The Abode

Simple ways to personalise a new home

24 June 2016 11:11

When you first move into a new place it can be hard to make it feel like your own. You leave the big paint jobs and renovations until you’ve lived there long enough to know what you want, so how can you put your own stamp on your property in the meantime?

Here are some simple ways to express your personality and make your new place feel like home. These are also great ideas for people who are renting and don’t want to invest money in renovating someone else’s property.

Spring clean: Hopefully the previous residents cleaned before you moved in, but it always seems to smell a bit too clinical and never really feels like they’ve left until you’ve cleaned it yourself. Find some new some scented products use a familiar brand and it’ll start to smell like home.

Storage: As soon as you’ve worked out where it is you drop your bags and leave your coat when you enter the house, put up some coat hooks. Set up a rack or a box for your everyday shoes and work out how much wardrobe space you need in the bedroom. Well placed storage prevents clutter and makes life easier!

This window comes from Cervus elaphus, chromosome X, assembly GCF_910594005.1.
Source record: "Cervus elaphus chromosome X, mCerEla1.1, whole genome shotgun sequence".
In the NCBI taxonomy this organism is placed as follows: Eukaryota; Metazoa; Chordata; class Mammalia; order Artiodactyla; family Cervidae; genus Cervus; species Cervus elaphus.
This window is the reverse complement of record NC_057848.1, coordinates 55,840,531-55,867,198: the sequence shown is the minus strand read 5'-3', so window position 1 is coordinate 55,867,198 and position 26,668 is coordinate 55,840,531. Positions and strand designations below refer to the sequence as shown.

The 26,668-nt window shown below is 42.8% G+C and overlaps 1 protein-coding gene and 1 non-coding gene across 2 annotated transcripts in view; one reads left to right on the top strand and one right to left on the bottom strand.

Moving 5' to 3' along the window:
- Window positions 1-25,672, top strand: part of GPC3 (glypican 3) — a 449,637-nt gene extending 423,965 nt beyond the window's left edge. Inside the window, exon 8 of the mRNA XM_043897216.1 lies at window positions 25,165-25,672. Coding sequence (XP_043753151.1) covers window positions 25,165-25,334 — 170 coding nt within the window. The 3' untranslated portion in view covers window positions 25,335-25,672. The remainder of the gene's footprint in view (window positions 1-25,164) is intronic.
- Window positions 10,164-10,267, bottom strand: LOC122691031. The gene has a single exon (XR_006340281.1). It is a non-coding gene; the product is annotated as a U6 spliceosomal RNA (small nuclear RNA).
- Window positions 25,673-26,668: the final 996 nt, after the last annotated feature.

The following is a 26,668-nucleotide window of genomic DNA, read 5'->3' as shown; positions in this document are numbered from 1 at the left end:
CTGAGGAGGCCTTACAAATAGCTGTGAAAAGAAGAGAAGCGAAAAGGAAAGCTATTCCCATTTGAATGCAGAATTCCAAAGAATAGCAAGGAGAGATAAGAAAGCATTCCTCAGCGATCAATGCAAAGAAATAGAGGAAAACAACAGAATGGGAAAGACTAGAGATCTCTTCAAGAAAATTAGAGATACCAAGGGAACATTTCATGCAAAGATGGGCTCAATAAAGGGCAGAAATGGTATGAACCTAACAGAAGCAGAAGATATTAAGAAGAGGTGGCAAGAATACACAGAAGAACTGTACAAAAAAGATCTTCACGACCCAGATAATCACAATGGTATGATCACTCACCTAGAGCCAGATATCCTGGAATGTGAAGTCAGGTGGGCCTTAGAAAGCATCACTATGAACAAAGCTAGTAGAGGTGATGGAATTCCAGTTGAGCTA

Switch up your window treatments: Curtains and blinds are a great way to make a room “yours” without having to paint. In a plain room, the curtains can be the thing that either inspires or pulls your existing colour scheme together.

Make it cosy: Have a blanket next to the sofa, frame some pictures of your family, put out vases of fresh flowers, some candles on the dinner table, and a big fluffy rug in front of the sofa – it’s these little things that take a home and turn it into your home.